Thursday, January 26, 2017
FIVE FINGER EXERCISE
When Philip Harrington (Richard Beymer) comes home from Harvard, he discovers that his mother, Louise (Rosalind Russell), has hired a German tutor, Walter (Maximilian Schell), for her young daughter, Pamela (Annette Gorman). Louise is pretentious and fancies herself more cultured than she actually is (she shells peas as Walter is giving a piano concert), and finds her husband, Stanley (Jack Hawkins) to be gruff, plodding and unimaginative. Philip is going through his own growing pains, and resists Stanley's attempts to bond with him, even as Stanley continually berates the young man for being too "sensitive" and is angry that his wife seems ungrateful for all he has given her. Louise finds herself becoming romantically and physically drawn to Walter, and it is more than likely that the confused, troubled Philip has developed a crush on Walter as well. Trouble begins when these characters allow their assorted jealousies to get the better of them. Five Finger Exercise was based on a very successful 1958 British play by Peter Shaffer, and the story was transplanted to American shores and watered down, as was usually the case with material too frank for the Hollywood censors. Beymer [Adventures of a Young Man] gives it the old college try and has some good moments, but he's miscast, while an excellent Schell [Return from the Ashes] is more appropriate for his role. Rosalind Russell and Jack Hawkins [She Played with Fire] go together like oil and water, which is perhaps the point -- both give good performances. Philip has a good speech about how he is more than just an extension of his father, but is his own distinct person. An in-joke shows a poster of Russell in Auntie Mame when she walks into a store.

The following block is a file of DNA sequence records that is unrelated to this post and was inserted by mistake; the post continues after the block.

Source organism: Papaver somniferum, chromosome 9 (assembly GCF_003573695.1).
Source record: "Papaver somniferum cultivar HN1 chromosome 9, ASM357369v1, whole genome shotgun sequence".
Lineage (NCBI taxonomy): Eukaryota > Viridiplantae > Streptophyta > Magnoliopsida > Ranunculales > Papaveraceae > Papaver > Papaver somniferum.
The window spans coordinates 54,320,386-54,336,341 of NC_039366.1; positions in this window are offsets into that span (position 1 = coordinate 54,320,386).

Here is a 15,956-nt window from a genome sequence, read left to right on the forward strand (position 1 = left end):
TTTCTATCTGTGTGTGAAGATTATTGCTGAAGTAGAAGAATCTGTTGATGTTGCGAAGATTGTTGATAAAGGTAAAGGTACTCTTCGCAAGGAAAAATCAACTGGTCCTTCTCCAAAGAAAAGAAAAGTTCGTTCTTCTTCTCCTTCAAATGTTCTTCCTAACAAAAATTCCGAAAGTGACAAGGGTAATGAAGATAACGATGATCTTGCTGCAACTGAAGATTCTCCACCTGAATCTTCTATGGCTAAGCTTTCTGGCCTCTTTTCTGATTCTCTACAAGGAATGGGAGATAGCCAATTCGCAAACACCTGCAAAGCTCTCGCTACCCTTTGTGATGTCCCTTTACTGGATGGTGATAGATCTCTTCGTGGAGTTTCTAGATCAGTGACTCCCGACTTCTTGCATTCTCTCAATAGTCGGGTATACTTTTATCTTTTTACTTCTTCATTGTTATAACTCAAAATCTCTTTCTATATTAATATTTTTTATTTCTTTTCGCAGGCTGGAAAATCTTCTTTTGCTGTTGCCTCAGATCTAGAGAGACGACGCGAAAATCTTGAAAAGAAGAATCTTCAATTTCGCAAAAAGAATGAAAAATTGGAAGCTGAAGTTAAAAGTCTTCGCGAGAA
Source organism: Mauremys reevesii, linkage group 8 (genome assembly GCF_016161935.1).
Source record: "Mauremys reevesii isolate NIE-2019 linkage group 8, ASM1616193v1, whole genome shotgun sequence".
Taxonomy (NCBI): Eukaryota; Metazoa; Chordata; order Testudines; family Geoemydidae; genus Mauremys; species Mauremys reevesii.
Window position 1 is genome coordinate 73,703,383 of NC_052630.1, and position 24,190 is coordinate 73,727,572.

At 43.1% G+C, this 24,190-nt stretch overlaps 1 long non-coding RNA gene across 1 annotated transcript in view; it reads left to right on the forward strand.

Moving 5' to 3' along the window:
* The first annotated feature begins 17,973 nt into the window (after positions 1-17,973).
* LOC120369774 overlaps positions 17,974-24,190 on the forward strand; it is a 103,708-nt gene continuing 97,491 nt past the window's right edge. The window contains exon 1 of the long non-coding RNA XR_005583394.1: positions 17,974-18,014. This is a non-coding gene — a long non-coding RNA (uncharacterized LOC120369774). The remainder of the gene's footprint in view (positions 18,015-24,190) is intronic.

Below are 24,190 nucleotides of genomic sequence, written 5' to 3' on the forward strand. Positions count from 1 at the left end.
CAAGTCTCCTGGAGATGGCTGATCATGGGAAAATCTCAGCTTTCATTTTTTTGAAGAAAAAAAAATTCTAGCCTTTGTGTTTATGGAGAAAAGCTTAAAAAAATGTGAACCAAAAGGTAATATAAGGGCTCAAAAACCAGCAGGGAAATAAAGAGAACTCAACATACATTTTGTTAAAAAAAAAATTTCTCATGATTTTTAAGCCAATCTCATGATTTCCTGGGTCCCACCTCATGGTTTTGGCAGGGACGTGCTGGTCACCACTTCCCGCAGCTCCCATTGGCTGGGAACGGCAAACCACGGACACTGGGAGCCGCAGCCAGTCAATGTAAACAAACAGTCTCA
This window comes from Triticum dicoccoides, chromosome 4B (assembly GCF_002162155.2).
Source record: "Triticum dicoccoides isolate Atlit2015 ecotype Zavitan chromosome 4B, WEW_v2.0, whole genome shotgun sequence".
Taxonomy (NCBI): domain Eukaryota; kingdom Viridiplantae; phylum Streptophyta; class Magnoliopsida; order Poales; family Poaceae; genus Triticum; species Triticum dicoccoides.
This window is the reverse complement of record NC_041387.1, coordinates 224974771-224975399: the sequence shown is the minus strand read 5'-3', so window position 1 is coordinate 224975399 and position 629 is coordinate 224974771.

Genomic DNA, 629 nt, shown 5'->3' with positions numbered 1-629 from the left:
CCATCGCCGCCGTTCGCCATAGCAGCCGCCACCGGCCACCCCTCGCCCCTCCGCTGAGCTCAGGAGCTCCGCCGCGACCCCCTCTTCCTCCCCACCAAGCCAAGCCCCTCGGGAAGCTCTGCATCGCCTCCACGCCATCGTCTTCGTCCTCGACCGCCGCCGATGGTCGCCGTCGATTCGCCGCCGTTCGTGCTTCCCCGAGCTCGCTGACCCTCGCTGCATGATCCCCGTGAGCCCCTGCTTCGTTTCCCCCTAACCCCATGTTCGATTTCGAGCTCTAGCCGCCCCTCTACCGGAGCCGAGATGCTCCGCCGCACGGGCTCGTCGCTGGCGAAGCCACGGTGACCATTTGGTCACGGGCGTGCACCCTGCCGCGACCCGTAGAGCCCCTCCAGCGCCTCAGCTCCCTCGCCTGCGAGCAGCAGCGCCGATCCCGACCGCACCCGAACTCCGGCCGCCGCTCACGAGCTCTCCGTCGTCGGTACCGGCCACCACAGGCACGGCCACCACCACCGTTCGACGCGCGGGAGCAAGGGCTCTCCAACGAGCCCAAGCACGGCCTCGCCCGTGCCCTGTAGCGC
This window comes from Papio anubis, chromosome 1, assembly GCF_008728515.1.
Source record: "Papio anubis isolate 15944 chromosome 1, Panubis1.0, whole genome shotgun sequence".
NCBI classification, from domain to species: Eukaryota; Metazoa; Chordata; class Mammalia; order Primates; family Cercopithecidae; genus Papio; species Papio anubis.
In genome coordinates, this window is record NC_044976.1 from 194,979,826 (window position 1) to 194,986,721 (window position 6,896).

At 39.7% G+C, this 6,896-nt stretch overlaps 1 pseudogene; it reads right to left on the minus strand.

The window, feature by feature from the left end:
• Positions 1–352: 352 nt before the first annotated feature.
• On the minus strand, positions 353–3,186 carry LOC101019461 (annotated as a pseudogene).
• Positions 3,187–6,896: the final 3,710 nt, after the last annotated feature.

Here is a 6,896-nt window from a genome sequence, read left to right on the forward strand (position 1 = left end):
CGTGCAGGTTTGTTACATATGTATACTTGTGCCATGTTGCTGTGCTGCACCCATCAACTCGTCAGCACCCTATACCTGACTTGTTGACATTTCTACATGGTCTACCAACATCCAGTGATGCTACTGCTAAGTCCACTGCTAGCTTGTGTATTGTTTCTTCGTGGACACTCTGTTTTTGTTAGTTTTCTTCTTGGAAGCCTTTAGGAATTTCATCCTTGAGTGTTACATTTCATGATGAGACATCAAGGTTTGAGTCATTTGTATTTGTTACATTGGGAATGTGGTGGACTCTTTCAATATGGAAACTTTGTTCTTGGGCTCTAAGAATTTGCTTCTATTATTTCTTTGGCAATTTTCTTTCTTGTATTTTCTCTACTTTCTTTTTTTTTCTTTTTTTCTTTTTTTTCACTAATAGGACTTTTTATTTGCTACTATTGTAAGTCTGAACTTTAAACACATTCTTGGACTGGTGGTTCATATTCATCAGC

Verdict: Family Values turned upside down. ***.